I recently had the opportunity to sit down with other scientists—along with famed director Julie Taymor and legendary composer Philip Glass—to wrestle with the riddle of genius.
Flashy neurons may get the attention, but a class of cells called glia are behind most of the brain's work—and many of its diseases
An article by Rob Stein on the front page of today’s Washington Post (May 20, 2011) announces a stunning breakthrough treatment for paralysis that has transformed the life of a man who was paralyzed in a car accident. The successful experimental treatment involves electrical stimulation of his damaged spinal cord through implanted electrodes. Scientists are still not exactly sure how it works, but it does. For one individual reading this article, this breakthrough was very old news—more than 27 years old. In the early 1980’s a researcher had performed similar experiments on rats...
Chemicals in cannabis encourage masculine behavior in young rats
It has happened to everyone. You can’t recall a name or you forget your credit card PIN number. Rather than waiting two weeks for a new one to arrive in the mail, wouldn’t it be great if there were a pill you could swallow to pop that lost memory back into your head?...
Functional brain imaging has revealed that some blind people's brains rewire themselves, giving them extraordinary auditory comprehension
The current issue of the journal Science (November 5) marks a turning point in research on the brain. This event is fascinating not only for the wealth of new information about how the brain functions and how it fails in mental and neurological illness, but equally as a rare display of a field of science changing course...
Thinking about cash impairs the ability to savor experiences
A new study from Princeton University reports that a female student of lead investigator, Uri Hasson, can project her own brain activity onto another person, forcing the person's neural activity to closely mirror that in her own brain...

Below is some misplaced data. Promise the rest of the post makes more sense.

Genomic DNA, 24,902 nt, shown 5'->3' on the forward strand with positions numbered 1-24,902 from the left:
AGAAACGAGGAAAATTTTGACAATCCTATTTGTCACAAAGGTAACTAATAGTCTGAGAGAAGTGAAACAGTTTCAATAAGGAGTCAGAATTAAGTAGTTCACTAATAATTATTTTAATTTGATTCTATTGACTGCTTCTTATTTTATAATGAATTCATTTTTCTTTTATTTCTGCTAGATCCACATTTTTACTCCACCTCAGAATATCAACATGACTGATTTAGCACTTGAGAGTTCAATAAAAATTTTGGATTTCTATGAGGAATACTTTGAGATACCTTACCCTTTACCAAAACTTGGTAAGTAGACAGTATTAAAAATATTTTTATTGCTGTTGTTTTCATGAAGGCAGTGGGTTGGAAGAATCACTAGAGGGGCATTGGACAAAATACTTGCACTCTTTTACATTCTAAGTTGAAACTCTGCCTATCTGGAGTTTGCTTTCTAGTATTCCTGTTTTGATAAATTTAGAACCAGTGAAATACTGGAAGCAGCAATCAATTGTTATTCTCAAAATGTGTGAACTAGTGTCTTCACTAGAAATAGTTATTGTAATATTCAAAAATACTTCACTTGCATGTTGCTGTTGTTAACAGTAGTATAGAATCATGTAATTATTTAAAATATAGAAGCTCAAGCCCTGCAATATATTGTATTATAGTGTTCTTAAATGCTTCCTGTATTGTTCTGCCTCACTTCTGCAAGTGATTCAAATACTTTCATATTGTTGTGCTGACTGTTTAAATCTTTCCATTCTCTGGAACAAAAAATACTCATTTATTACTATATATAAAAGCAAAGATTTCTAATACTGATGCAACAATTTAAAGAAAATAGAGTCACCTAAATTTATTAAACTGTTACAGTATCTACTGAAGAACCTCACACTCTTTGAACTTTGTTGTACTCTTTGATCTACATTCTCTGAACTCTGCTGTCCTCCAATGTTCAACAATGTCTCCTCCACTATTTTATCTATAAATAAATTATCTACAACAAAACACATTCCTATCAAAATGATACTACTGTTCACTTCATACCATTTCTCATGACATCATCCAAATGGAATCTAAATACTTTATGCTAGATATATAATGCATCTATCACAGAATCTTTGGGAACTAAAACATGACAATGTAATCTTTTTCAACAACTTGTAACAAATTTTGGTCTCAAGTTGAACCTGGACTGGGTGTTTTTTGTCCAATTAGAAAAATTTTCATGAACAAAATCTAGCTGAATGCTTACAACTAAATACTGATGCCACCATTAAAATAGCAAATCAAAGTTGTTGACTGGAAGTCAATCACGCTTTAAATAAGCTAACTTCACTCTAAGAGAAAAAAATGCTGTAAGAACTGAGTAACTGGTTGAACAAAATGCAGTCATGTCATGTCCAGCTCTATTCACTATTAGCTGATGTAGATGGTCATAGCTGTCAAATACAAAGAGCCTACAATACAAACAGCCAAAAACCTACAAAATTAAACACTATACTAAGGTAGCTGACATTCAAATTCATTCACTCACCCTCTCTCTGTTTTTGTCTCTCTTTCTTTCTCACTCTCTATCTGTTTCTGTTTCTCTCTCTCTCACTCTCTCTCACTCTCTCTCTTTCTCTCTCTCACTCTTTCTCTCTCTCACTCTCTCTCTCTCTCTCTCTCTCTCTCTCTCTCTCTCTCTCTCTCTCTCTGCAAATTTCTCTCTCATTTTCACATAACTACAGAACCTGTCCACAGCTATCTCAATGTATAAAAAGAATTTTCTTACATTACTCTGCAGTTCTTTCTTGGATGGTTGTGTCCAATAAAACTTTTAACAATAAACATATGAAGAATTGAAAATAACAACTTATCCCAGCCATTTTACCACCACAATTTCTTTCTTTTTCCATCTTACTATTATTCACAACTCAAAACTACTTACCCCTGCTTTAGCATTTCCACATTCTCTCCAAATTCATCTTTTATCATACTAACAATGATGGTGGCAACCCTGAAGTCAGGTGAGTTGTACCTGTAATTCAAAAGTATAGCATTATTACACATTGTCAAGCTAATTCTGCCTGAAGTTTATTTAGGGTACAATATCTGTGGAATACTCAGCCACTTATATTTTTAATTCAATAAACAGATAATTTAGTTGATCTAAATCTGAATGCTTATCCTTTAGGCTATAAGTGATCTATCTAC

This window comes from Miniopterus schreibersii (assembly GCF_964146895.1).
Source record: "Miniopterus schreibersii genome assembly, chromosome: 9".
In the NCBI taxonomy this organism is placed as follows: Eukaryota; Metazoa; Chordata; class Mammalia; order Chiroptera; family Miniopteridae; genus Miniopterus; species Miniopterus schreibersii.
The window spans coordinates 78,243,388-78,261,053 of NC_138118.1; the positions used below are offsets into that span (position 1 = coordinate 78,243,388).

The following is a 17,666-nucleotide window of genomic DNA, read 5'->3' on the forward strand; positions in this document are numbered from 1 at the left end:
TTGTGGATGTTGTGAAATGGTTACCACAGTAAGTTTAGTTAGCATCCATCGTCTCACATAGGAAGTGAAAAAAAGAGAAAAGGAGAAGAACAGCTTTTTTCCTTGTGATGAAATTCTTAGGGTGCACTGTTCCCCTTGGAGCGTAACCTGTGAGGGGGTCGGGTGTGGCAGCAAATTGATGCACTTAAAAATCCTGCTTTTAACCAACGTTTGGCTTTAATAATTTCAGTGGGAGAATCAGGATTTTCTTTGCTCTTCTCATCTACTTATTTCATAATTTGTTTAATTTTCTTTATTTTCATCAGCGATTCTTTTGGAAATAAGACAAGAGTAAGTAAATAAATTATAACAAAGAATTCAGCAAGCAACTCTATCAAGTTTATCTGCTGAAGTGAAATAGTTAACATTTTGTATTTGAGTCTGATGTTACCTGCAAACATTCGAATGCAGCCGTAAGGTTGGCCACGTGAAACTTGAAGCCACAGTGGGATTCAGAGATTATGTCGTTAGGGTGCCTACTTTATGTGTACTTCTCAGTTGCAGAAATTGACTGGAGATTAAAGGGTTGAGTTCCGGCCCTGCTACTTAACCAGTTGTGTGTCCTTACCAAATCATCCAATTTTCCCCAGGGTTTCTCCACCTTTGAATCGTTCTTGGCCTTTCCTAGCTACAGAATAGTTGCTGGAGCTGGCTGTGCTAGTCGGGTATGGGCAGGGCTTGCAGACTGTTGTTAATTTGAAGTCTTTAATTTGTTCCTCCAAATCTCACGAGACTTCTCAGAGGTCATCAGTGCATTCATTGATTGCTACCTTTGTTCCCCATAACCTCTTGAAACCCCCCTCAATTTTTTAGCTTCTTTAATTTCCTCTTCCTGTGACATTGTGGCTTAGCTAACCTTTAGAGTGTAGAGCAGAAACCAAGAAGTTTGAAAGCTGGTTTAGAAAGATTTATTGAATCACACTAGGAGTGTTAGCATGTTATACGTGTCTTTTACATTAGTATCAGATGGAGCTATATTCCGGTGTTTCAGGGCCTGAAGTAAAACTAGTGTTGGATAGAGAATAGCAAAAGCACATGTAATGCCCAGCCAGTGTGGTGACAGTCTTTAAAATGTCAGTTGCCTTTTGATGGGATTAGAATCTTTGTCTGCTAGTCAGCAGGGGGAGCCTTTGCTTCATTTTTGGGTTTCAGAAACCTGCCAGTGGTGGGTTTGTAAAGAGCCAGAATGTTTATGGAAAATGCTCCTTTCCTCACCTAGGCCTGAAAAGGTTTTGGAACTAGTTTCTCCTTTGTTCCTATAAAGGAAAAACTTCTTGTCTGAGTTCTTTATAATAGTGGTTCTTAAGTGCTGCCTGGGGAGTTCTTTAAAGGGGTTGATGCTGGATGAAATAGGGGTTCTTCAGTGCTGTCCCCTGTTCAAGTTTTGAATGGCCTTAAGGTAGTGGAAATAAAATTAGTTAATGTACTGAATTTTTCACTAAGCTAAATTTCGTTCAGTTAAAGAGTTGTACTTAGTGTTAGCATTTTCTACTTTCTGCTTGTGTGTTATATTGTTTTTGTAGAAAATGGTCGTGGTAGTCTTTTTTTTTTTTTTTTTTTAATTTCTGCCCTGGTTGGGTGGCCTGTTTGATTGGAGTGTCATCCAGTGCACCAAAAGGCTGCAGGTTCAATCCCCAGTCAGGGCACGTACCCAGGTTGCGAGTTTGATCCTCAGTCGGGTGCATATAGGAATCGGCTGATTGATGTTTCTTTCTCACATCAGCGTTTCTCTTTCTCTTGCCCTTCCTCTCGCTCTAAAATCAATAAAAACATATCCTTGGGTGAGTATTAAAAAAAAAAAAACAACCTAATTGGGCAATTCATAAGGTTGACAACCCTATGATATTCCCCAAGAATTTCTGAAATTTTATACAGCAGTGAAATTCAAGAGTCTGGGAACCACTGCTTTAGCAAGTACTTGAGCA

Curiously, the cancer rate is 10 percent higher in the left breast than in the right. This left-side bias holds true for both men and women and it also applies to the skin cancer melanoma...
At the age of 17 he began dissecting corpses from the church graveyard. Between the years 1508 and 1512 he painted the ceiling of the Sistine Chapel in Rome.
How do people learn complex new skills, such as juggling and reading?
Glia are nervous system caretakers whose nurturing can go too far. Taming them holds promise for alleviating pain that current medications cannot ease
Cannabis can kill or rescue neurons—children are at risk, whereas adults may benefit
A neuroscientist reveals how telling people about his surprising dysfunction led to other discoveries about the brain.
Using a mobile phone just before bed may cause insomnia
Electromagnetic signals from cell phones can change your brainwaves and behavior. But don't break out the aluminum foil head shield just yet.
The neural cost of high-altitude mountaineering
Although scientists have long regarded the brain's white matter as passive infrastructure, new work shows that it actively affects learning and mental illness
Cells get all the glory, but the spaces surrounding them are important, too